After a year of living with the coronavirus (COVID-19) pandemic, Census 2021 will be essential to our long-term understanding of the health, social and economic impacts on the people and households of England and Wales.

The census, taking place on 21 March 2021, will shed light on the needs of different groups and communities, and the inequalities people are experiencing, ensuring the big decisions facing the country following the pandemic and EU exit are based on the best information possible.

Our main focus in planning and delivering the census at this time is the health and safety of the public and our staff, and we are ensuring that everyone can be safely counted.

Why the census is so important now

The census is coming at a critical point. It will be fundamental to our understanding of the impact the coronavirus (COVID-19) has had on different communities and how we all live.

Information from the 2011 Census has already been crucial in our understanding of mortality for different groups during the pandemic, for example, to understand deaths by ethnicity, religion and disability status, and is the only source of local-level information on occupation and household composition. With fresh data from 2021, we will be able to update the analysis we have already done and use it alongside new data sources to give us the richest data we have ever had.

Census 2021 will not only provide a fresh picture of the population and our health – it will also shed light on social and economic changes to our lives. It will provide us with new information that we will be able to use for years to come. This information will inform decisions on public services, including hospitals, schools, universities and job centres, to meet the needs of our changing society.

Safety of our people and the public

We are committed to ensuring that everyone is kept safe as they take part in Census 2021 and we are continuing to monitor the pandemic and adjust our plans in line with the latest government guidelines.

We have designed Census 2021 to be simple, straightforward and safe to complete. This will be a digital-first census, and we will be encouraging people to respond online on their mobile phones, laptops, PCs or tablets with extensive online support, including help by email, social media, text message and on a webchat facility on our website. People can also complete their census over the phone, with the help of our trained staff, or by using the traditional paper form.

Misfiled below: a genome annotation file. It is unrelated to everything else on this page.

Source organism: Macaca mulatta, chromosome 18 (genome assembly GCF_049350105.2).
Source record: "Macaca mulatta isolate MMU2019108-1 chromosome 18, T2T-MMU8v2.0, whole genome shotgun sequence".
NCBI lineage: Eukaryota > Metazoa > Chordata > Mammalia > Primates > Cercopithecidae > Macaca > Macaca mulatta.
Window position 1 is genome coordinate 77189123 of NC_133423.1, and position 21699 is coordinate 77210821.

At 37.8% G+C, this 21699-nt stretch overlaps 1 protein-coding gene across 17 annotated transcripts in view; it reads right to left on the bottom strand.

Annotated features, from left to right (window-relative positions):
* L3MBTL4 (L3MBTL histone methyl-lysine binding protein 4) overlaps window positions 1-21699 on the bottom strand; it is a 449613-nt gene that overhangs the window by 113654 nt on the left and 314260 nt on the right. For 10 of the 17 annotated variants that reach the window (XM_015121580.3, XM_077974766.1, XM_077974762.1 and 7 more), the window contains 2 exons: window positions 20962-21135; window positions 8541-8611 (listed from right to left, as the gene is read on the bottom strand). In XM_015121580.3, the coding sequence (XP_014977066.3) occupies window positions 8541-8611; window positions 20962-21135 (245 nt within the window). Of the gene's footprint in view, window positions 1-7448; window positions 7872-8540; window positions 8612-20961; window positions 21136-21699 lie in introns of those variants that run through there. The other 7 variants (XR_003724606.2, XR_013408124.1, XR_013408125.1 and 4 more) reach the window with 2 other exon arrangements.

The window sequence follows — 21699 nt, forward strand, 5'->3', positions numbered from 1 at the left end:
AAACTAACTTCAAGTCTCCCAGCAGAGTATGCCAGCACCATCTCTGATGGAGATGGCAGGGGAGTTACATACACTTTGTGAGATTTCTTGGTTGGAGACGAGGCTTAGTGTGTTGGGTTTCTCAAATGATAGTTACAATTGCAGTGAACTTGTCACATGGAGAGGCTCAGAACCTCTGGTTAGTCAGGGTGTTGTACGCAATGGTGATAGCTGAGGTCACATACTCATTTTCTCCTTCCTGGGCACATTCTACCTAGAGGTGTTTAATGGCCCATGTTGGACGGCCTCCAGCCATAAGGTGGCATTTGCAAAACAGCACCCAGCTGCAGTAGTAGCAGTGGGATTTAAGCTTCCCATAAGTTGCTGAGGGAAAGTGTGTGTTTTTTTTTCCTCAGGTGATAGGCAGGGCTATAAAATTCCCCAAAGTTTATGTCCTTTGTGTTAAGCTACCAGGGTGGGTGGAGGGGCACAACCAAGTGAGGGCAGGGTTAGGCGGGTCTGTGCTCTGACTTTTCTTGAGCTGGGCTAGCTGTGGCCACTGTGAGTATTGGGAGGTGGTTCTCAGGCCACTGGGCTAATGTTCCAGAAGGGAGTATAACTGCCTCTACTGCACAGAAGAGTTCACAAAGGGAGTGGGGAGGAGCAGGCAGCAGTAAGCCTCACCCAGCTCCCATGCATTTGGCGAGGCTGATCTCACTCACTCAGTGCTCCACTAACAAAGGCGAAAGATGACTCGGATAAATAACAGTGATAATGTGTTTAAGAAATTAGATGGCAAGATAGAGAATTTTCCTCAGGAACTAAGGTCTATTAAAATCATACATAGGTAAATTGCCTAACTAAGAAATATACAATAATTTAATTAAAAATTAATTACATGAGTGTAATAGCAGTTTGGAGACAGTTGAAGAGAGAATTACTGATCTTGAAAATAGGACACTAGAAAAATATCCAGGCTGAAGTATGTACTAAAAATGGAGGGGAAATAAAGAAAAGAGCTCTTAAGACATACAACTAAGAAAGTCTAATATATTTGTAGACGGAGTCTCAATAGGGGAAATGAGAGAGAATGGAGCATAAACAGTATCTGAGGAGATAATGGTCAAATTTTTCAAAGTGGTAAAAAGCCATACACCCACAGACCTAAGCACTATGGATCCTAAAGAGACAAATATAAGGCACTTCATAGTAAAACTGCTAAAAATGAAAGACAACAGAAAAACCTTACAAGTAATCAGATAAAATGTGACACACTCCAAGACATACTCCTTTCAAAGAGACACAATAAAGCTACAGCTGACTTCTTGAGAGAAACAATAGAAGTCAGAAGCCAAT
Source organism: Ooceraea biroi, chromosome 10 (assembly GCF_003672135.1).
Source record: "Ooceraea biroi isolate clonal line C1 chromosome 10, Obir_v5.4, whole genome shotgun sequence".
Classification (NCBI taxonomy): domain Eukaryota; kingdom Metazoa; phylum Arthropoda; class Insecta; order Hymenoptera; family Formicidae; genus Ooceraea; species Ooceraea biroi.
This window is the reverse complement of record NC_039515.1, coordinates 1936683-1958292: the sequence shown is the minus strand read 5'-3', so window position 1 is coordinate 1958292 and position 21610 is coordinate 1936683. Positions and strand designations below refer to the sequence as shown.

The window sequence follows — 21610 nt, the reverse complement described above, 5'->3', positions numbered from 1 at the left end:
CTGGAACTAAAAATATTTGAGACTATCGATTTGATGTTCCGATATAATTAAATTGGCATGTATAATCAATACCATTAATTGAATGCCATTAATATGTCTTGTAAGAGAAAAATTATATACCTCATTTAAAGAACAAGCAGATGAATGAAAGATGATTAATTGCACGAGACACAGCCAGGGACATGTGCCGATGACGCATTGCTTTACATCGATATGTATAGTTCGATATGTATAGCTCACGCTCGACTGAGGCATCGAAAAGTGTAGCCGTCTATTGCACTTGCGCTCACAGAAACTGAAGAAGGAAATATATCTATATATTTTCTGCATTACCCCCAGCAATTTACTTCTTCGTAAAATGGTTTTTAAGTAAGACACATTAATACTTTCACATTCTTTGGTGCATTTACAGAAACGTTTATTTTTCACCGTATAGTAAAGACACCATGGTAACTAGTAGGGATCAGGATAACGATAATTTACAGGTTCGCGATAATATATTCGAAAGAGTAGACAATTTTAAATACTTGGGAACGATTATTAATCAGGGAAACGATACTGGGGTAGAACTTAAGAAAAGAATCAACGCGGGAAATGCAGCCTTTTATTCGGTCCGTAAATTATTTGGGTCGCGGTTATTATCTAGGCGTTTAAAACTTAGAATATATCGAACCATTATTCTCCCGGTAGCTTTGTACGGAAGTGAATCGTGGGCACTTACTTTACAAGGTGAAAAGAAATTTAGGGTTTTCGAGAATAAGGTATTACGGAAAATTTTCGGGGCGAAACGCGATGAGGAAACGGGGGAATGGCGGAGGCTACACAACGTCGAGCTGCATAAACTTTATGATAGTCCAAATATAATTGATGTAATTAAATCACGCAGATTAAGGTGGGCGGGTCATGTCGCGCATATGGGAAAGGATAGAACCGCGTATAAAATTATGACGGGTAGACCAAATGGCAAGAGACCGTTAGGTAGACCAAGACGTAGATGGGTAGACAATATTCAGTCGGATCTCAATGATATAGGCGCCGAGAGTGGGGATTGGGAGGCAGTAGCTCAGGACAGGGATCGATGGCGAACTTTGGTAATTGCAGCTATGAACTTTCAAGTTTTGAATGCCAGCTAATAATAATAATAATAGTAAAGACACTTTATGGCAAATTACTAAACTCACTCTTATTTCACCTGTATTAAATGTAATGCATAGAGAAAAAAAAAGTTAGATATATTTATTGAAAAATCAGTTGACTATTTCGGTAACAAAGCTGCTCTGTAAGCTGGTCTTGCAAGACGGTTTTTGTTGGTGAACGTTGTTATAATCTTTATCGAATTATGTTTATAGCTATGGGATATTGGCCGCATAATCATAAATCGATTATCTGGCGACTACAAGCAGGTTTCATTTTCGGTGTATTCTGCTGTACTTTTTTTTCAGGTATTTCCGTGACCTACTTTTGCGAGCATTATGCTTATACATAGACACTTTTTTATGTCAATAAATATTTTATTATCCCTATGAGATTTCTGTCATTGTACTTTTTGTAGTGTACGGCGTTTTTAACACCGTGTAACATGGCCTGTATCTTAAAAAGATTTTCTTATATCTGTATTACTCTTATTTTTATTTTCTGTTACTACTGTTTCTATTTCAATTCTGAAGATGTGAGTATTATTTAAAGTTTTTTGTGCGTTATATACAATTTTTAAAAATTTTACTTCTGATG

The main census field operation will begin only after Census Day. Field staff will never need to enter people’s houses; they will always be socially distanced, wear PPE and work in line with all government guidance.

The role of field officers is to give help and encouragement to those who have not yet filled in their census questionnaire online or on paper after Census Day and direct them to the support services they need. They will be operating in the same way as a postal or food delivery visit.

Census plans have often had to anticipate and respond to events; 20 years ago the census was delivered effectively during the foot and mouth crisis. Based on our contingency planning, our flexible operation, which can adapt to changing circumstances and the impact of lockdown restrictions and the vaccine roll-out over the coming months, we are confident Census 2021 will be successful and provide a wealth of data reflecting the society we live in today, enabling national and local government, community groups, charities and businesses to better serve communities and individuals across England and Wales.

Considerations in deciding whether to delay

We have been reviewing the delivery of the Census 2021 operation in light of the pandemic on a regular basis since March 2020, taking in expert views.

We have kept all options open throughout the decision making process, prioritising our ability to ensure the health and safety of the public and our staff. Consideration has been given to the fact that to delay would have meant waiting a whole year. This is because the census needs to take place in late March to allow sufficient hours of daylight for field officers to work, and avoiding periods when people are likely to be away on holiday. An added consideration is the cost of a delay which would have been approximately £360m, to take account of the need to repeat many activities already undertaken (for example printing) and extending contracts with suppliers and leases for equipment.